“Coming from a figurative background, I see in all animals the same form and movement that first fascinated me in humans. Whether they are birds, wildlife or horses, animals come in a never-ending variety of colors, shapes, and expressions, and I don’t believe I could ever grow tired of painting them. Through my paintings I want to give a new perspective of the creatures that walk with us every day and fill our world with life and sound and texture.” This is the artistic statement of Whitney Hall, a renowned oil painter who will be participating as a quick-finish artist in the 5th Annual Warrior Taste Fest. This year will be Whitney’s third year participating as a quick-finish artist at Warrior Taste Fest.
The ribbons of intense color and balance between harmony and contrast within Whitney’s paintings bring life to the animals she paints. There’s no doubt about it: Whitney has a remarkable talent of capturing the lively, unique energy of Western animals through fascinating color palettes and brush strokes. From galloping horses, to stern owls, to curious bears, Whitney paints animals in a truly special way.
Prior to Warrior Taste Fest on September 8, we’re putting our artists under the spotlight and sharing their stories. Not only can we learn about their artistic process, but we also get to see what Warriors & Quiet Waters means to them, and how this event shapes their lives. Take a closer look at Whitney’s artistic career and journey to participating in Warrior Taste Fest!
WQW: How did you hear about Warriors & Quiet Waters and Warrior Taste Fest?
Whitney: Through my mother, Terry Hall, who attended the first two years of the Taste Fest and was a live artist for the third year.
WQW: Terry’s artwork will be available in our silent auction this year. We’ve enjoyed having you both participate! What motivates you to create?
Whitney: I like to joke that an artist is just a “paid observer.” I have always been curious and loved watching things, examining things closely, and discovering new things. I love that I get to do this for a living, and I love showing people what I saw or helping them see something ordinary like a bird or a flower in an entirely new way.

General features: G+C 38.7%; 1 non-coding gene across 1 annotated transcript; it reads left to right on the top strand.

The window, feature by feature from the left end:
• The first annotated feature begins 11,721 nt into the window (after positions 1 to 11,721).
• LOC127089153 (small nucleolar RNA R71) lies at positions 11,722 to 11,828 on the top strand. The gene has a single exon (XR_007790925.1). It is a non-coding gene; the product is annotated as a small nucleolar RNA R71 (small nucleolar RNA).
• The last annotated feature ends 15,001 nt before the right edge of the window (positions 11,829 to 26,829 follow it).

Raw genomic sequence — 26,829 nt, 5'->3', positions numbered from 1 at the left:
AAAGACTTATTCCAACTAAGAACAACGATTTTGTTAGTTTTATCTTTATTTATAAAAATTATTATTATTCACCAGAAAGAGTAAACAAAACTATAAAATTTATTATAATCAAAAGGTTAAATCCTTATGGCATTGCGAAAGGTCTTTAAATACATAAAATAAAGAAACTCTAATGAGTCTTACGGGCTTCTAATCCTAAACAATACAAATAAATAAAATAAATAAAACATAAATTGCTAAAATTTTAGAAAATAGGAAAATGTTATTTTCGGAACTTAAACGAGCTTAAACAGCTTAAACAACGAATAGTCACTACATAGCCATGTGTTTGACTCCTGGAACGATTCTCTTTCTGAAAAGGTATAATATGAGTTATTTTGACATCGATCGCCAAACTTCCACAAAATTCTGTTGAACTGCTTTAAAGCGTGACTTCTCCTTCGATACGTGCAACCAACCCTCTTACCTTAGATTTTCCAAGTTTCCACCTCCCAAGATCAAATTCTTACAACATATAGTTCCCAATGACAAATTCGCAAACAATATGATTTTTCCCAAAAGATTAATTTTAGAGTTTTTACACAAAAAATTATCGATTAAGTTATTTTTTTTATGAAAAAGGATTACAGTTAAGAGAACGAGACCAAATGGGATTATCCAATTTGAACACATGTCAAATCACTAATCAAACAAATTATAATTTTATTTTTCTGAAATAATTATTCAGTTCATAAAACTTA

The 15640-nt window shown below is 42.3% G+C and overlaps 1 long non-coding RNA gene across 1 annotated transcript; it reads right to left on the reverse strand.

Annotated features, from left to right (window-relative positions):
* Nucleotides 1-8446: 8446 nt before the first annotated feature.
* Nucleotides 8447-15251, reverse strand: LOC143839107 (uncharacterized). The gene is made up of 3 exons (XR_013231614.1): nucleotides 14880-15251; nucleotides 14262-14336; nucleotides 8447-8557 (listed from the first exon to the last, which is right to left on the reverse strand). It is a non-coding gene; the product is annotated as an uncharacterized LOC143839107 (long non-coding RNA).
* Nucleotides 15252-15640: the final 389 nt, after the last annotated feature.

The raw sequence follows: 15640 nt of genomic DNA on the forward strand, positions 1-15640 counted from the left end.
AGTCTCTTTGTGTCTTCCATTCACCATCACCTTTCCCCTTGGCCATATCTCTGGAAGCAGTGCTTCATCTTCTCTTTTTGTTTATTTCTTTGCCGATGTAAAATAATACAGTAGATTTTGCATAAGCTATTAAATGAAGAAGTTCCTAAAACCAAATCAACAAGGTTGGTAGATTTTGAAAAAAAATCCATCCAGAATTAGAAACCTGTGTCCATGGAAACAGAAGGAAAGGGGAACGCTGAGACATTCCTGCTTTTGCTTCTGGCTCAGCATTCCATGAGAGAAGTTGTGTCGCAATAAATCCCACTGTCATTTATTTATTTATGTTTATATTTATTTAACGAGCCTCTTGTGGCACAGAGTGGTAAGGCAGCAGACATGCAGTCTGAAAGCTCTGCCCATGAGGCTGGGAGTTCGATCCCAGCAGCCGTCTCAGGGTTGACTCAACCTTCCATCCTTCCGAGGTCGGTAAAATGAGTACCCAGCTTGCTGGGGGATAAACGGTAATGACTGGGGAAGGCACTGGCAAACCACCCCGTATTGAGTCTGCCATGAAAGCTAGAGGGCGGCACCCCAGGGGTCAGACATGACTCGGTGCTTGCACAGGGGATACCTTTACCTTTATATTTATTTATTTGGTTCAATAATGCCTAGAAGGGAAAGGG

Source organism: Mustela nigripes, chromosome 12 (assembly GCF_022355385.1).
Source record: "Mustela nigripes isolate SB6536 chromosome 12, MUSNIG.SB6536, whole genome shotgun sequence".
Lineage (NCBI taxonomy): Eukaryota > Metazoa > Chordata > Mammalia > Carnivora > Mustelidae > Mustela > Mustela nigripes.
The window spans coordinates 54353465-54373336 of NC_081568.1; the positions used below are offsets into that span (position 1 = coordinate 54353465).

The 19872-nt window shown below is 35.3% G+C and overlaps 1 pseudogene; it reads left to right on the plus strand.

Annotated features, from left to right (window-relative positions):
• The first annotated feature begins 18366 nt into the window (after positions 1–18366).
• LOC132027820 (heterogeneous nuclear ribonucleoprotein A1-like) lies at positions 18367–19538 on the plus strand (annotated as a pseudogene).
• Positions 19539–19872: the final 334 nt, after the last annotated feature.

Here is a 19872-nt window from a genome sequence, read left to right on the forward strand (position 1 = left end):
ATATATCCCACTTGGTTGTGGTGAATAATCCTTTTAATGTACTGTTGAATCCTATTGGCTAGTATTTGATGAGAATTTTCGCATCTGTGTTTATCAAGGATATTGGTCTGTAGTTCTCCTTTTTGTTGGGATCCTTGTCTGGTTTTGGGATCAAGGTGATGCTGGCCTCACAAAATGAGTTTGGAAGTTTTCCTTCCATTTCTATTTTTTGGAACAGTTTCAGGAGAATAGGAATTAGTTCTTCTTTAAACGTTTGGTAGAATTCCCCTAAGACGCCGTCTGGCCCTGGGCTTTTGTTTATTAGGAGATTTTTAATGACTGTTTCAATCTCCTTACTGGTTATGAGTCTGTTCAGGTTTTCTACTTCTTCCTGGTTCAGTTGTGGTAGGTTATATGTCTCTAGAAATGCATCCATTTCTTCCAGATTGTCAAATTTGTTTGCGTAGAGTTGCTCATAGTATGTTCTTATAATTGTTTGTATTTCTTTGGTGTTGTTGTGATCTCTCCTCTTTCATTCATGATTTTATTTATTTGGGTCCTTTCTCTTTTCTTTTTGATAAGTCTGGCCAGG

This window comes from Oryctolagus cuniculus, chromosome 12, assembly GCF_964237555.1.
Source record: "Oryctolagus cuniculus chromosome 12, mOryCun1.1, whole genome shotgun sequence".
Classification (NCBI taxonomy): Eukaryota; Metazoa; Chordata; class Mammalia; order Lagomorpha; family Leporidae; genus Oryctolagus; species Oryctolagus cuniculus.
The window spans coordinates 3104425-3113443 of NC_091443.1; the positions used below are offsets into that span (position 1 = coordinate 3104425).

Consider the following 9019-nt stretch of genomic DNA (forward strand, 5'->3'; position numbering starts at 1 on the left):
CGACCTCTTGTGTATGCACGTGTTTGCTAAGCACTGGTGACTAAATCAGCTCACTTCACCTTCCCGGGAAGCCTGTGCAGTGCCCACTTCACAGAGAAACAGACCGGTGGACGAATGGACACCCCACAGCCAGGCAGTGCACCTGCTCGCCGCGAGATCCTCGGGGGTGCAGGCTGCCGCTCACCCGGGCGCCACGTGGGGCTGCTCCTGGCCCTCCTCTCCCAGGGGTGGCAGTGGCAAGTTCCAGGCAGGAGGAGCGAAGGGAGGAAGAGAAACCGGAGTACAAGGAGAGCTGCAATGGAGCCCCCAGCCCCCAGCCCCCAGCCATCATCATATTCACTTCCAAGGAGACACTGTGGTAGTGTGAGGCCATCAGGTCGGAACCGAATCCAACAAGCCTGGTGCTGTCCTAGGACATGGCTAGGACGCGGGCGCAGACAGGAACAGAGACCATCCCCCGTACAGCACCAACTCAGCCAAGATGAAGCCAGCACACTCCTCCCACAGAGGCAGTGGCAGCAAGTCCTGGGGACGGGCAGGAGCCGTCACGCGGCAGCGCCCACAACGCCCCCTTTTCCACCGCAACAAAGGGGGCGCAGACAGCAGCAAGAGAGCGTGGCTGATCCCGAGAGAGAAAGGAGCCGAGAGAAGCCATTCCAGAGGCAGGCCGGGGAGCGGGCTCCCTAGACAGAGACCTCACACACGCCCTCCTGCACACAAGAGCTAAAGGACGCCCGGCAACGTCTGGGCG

WQW: On your website, you describe a pivotal moment in your career as follows: “After moving to Montana in 2008 she was introduced to Russian Impressionism and the Northern Rockies’ deep legacy of animal painting, which changed the course of her work from human to beast.” Can you tell us more about that transition? What made you realize you wanted to pursue paintings surrounding animals?
Whitney: I’ve always had a very deep connection with animals, but when I was in art school in California the primary focus of all academic art was the figure. I really enjoyed studying figurative gesture and movement and drawing muscles, but there was no real tradition of animal art outside of maybe illustrations or murals at the zoo, so it didn’t occur to me that I was missing animals. When I saw work by people like Carl Rungius, though, I was so impressed at both the color and anatomy but also the way animals were painted as though they had inner lives and emotions of their own. It really brought together what I already loved about figurative art and my love of animals.
WQW: What creature do you find most intriguing to paint?
Whitney: I think my favorite animal to paint is horses. Horses have been this centuries-long collaborative art project between breeding and nature — the horse we have now is not at all the original animal! We’ve changed it in a lot of ways for function, but also in a lot of ways purely for beauty, and I love that thought. Horses are also such perfect figurative studies, with such beautiful proportions. It’s possible to convey so many different emotions through them.
WQW: What else would you like the audience to know about why you chose to support Warrior Taste Fest?
Whitney: I love the mission of Warriors & Quiet Waters, and the event itself is so much fun to both attend and paint at! It’s so great to get a taste of what our community has to offer, and also know that my work is supporting getting veterans out into some of the most beautiful and untouched nature that we have access to. Belief in the restorative power of nature is such a huge element of my own creative inspiration.